I cannot believe that you are complaining about people ignoring the rules of grammar. Take a look at some of your basic blunders here, and go back to square one.

Stop being so damned lazy!-------Posted earlier today on the ESL newcomers Forum.

Prasunkumar, I just wanted to add that many newcomers read all of these posts as a simple matter of interest.

Many members spend their time trying to help these newcomers, only to be confounded by your good self eroding all of THEIR work.

I am well aware that you have great grammatical skills. Please display them so that others may gain some advantage.


ps. We don’t need to know about folk being p++++d off either thanks.

Dear Kitosdad,

Take it easy boss. I has a problem and I’m trying to get enlightened by masters like you. That’s all. Grammar changes, I know. But I don’t want to be the one to change it. There are certain risks in being a trailbrazer in this field, you know. It seems you know all there is to know about this ‘was’ and ‘had been’ business: Why not share your knowledge with us? Take care and best.


Dear Pras, I know even less than you, believe me. I’m no teacher.

All I was trying to get across is that many non-native speakers browse these posts, and surely it is to their benefit that we at least try to present English in it’s correct form.

I’m doing my bit here, and I get a bit frustrated when people just ignore what is being written.

I was even surprised that " those who should know better " :lol: did not see the need to
correct you.

Please Pras, it isn’t difficult is it.?

Your friend, Kitosdad.

Good ol’ Bill seems to have made a little mistake here. :smiley:

Shouldn’t it be English in [size=150][color=blue]its[/size] correct form?

Gotcha :smiley:

You little Devil, :smiley: :smiley: , so I did. Yellow card for me then. Back on the bench. :lol:

Guten morgen, herr Kitosdad,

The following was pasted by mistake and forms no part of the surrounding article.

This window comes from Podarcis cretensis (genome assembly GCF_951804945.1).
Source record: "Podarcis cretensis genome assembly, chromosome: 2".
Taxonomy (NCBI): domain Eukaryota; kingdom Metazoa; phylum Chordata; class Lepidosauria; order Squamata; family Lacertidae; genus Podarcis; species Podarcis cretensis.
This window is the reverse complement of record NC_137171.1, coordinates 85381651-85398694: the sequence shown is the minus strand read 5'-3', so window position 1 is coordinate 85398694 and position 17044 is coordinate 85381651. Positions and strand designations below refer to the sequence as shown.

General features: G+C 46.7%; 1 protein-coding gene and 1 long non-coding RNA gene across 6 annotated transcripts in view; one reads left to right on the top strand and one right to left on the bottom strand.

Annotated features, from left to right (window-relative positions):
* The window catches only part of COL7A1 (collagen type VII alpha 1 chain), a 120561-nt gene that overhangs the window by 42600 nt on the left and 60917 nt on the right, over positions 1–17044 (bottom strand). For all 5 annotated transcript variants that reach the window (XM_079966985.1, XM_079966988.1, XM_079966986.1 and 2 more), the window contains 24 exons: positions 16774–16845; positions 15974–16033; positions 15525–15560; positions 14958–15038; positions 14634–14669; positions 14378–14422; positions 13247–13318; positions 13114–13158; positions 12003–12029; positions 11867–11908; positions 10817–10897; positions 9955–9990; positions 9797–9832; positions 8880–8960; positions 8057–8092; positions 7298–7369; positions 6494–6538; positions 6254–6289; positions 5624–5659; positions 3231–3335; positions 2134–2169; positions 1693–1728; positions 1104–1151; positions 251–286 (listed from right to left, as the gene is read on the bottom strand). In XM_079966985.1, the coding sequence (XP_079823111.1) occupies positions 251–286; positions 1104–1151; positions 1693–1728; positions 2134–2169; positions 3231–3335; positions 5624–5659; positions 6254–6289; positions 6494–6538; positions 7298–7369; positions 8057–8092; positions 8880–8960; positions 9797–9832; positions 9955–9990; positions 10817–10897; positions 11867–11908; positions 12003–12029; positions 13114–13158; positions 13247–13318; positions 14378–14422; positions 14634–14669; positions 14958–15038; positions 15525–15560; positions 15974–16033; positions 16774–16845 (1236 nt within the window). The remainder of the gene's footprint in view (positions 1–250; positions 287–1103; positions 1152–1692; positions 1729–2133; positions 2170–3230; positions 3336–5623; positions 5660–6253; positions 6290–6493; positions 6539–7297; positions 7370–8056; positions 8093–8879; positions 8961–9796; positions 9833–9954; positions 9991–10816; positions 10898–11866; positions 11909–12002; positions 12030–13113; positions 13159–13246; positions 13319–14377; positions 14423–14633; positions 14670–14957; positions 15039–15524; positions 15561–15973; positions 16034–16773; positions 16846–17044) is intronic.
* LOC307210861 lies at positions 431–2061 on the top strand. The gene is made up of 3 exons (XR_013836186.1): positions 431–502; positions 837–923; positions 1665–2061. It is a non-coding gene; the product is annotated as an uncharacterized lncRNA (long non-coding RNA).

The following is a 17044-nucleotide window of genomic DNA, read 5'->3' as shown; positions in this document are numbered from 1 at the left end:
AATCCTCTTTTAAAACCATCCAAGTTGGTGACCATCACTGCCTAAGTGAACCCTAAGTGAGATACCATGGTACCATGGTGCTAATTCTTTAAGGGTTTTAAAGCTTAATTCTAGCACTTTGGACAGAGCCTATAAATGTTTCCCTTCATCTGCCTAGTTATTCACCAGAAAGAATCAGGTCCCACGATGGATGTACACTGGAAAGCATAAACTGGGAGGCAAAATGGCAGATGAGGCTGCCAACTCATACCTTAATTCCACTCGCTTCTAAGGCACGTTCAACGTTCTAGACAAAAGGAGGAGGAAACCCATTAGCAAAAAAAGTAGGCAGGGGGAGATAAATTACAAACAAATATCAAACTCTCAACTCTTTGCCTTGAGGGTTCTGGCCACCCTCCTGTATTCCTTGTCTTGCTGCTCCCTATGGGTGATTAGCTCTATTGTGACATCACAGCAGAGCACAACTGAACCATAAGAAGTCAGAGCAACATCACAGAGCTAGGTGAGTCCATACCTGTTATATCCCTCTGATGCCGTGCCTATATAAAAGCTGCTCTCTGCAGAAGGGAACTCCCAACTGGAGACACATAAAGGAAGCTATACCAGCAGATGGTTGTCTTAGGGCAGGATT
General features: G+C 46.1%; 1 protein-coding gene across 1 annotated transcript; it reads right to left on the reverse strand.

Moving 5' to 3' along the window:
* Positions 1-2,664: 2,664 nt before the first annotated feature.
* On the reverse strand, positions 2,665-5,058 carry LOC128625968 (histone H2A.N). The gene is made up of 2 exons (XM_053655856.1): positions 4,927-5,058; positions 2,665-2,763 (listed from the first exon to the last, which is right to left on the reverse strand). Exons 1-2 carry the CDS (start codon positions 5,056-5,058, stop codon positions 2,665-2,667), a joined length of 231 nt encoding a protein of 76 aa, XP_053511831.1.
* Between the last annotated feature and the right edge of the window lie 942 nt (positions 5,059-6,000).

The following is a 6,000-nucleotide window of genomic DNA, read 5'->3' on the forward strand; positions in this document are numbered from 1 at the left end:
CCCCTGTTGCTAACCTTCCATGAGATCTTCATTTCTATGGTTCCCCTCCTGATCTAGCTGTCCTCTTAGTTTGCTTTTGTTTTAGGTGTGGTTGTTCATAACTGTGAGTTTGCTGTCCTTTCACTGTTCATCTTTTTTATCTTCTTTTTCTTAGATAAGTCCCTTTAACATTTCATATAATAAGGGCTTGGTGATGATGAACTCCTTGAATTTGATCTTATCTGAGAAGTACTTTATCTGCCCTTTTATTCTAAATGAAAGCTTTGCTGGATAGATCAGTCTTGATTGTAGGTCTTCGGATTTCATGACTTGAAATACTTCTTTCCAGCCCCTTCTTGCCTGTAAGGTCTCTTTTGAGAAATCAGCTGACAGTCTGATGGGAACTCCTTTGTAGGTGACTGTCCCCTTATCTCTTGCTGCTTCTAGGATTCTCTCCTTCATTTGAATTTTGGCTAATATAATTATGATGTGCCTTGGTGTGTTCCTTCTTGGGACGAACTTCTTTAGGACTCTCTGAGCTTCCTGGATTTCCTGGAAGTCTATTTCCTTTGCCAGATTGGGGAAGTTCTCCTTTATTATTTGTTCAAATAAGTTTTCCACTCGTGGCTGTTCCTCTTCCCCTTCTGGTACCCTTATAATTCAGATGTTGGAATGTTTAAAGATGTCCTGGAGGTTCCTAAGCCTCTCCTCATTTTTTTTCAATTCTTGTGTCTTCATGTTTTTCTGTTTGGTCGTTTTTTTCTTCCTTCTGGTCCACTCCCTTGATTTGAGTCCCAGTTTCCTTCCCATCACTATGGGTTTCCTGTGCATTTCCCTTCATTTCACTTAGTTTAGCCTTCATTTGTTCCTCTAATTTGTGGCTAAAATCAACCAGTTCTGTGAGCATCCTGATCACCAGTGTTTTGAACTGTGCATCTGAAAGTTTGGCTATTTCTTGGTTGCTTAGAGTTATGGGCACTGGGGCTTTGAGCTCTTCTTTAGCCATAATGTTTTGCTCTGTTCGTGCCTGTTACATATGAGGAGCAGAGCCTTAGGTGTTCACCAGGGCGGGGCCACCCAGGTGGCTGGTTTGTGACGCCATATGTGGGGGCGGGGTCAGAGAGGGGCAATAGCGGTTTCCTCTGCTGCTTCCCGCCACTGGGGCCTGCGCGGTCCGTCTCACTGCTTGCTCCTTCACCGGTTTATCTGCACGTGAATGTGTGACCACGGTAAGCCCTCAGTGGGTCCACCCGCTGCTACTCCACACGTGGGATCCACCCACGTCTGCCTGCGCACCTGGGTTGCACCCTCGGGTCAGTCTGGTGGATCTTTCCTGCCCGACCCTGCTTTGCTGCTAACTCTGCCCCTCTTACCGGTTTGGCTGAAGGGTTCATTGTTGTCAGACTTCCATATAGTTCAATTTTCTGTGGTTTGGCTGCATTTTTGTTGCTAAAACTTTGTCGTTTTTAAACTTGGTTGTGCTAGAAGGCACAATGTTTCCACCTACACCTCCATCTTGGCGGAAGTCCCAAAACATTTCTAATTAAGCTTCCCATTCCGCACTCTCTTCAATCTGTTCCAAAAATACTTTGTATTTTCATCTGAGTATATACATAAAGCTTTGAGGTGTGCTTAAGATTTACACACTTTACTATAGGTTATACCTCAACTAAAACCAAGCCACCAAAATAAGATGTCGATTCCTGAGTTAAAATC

Thanks for the post. People who know better generally don’t correct sir. Maybe that’s why they know better. We’ve to learn it the hard way. Is this an experts’ club? In that case, I must get out of here as I’m no expert. I come here to learn. Maybe I should scram. Thanks for your posts. All of you are great people. Take care.

Good morning Pras. Please don’t take the hump. I’m not German, I’m a Geordie from Newcastle.

There are many experts here, but I don’t include myself amongst them.

People DO come here to learn, most successfully, but I state my case yet again ;
How can they be expected to learn, when you yourself ignore the very basics of grammar.?

Please, let’s put this behind us, because I’m sure that when you cool down you will realise that you too, could make a great contribution here.


Sorry Kitosdad,

A little learning is a dangerous thing. If only I could resist to show off my little German…! Lol. Cool down?! Sir, I’m not at all steaming! You’re absolutely right. I just wanted to know if this site was (can I use ‘is’ here?) exclusively for the exchange between experts. No way was I making a tongue-in-the-cheek remark. Your English is pretty good and you should be proud of it. Hope I’ll benefit from your knowledge. If ever I come upon any problem regarding English, I’ll seek your help. Thanks and take care.


Pras, I would certainly be prepared to help you in any way I can :-
Building a wall, or extension.
Rewiring your house.
Installing your kitchen or bathroom. How about a nice Turbo electric shower.?
Re-roofing your house.
Installing double glazing.
Laying a new laminate floor, or fitting new carpets.
Removing and repairing your engine.
Rebuilding your stripped down automatic gearbox.

But please, do not ask me what Future Continuous ( is supposed to ) means.
I haven’t a clue, and quite frankly, I don’t want to know.

Kitosdad. ( Bill to you. )

Hey Bill,

You’ve a great sense of humour. So you are a master of almost all boring chores. Your wife must be a happy woman. God bless her. Will talk to you letter sir. Take care.

Prasunkumar (prasun to you).